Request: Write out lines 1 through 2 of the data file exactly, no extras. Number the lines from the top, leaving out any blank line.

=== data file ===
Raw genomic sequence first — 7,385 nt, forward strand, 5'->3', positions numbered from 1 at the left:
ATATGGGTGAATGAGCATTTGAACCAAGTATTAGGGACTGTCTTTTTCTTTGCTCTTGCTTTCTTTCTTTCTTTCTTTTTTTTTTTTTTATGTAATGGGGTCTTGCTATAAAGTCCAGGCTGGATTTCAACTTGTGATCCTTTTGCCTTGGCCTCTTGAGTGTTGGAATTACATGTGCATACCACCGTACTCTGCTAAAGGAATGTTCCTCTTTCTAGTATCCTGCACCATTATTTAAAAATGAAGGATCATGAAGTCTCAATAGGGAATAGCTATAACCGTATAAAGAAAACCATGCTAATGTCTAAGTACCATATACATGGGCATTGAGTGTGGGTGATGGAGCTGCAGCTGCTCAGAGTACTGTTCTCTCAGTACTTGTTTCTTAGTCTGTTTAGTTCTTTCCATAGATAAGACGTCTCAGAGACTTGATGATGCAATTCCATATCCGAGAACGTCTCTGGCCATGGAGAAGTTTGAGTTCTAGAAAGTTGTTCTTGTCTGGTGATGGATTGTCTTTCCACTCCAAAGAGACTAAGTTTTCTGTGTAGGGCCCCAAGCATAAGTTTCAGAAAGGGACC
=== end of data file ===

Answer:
Raw genomic sequence first — 7,385 nt, forward strand, 5'->3', positions numbered from 1 at the left:
ATATGGGTGAATGAGCATTTGAACCAAGTATTAGGGACTGTCTTTTTCTTTGCTCTTGCTTTCTTTCTTTCTTTCTTTTTTTTTTTTTTATGTAATGGGGTCTTGCTATAAAGTCCAGGCTGGATTTCAACTTGTGATCCTTTTGCCTTGGCCTCTTGAGTGTTGGAATTACATGTGCATACCACCGTACTCTGCTAAAGGAATGTTCCTCTTTCTAGTATCCTGCACCATTATTTAAAAATGAAGGATCATGAAGTCTCAATAGGGAATAGCTATAACCGTATAAAGAAAACCATGCTAATGTCTAAGTACCATATACATGGGCATTGAGTGTGGGTGATGGAGCTGCAGCTGCTCAGAGTACTGTTCTCTCAGTACTTGTTTCTTAGTCTGTTTAGTTCTTTCCATAGATAAGACGTCTCAGAGACTTGATGATGCAATTCCATATCCGAGAACGTCTCTGGCCATGGAGAAGTTTGAGTTCTAGAAAGTTGTTCTTGTCTGGTGATGGATTGTCTTTCCACTCCAAAGAGACTAAGTTTTCTGTGTAGGGCCCCAAGCATAAGTTTCAGAAAGGGACC